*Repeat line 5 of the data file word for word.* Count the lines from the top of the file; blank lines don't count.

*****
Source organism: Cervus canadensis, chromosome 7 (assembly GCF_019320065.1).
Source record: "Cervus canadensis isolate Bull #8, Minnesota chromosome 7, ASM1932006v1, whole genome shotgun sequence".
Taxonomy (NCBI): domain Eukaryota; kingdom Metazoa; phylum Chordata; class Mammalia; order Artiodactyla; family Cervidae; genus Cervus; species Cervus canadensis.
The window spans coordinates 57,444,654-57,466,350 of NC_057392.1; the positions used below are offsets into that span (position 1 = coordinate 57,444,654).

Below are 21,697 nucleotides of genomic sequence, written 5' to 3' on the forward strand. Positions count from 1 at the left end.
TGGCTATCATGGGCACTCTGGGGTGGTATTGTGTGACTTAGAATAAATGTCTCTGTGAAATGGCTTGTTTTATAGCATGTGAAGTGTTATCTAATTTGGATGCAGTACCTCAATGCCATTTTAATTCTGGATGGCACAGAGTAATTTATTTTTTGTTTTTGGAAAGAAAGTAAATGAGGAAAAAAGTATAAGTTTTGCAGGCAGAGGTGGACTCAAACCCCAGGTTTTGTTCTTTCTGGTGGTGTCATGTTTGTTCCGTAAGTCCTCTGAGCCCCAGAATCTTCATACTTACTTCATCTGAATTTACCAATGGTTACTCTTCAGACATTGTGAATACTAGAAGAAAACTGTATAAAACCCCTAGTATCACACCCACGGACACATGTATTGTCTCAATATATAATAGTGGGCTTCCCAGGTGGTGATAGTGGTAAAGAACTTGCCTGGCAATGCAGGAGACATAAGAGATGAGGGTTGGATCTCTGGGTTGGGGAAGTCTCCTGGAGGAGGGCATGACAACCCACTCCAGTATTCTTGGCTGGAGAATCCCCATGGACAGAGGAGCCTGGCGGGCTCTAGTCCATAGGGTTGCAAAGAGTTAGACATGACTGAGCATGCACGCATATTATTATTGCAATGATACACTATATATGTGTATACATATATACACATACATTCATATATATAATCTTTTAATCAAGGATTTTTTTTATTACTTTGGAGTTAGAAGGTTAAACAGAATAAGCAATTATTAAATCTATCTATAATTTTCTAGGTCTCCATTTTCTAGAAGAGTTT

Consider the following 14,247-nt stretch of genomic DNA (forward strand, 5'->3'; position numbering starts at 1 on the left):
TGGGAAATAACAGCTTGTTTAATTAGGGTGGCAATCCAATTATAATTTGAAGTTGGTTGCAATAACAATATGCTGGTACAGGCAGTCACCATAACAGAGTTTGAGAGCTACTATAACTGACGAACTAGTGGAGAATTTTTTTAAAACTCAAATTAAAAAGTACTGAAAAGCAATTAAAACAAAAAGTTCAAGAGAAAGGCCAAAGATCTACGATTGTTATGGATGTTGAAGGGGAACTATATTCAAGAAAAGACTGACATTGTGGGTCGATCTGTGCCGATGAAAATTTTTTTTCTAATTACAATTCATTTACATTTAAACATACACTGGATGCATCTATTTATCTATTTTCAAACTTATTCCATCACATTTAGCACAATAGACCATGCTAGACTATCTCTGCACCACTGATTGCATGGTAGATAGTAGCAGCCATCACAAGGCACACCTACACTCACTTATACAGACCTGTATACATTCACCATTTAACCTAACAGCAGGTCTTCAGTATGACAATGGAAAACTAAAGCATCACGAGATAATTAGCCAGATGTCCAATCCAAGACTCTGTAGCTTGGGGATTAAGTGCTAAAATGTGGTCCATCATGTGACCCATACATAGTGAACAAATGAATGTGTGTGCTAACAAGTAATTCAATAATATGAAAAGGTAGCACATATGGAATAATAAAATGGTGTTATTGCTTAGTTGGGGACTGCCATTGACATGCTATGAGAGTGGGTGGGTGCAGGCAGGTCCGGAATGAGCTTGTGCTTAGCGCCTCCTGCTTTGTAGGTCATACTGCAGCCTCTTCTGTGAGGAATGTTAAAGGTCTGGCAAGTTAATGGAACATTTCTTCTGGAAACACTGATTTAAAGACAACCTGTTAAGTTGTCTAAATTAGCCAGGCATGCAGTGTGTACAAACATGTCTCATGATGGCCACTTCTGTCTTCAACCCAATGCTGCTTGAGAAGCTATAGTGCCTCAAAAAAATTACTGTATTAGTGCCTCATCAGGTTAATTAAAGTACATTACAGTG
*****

Below are 21,697 nucleotides of genomic sequence, written 5' to 3' on the forward strand. Positions count from 1 at the left end.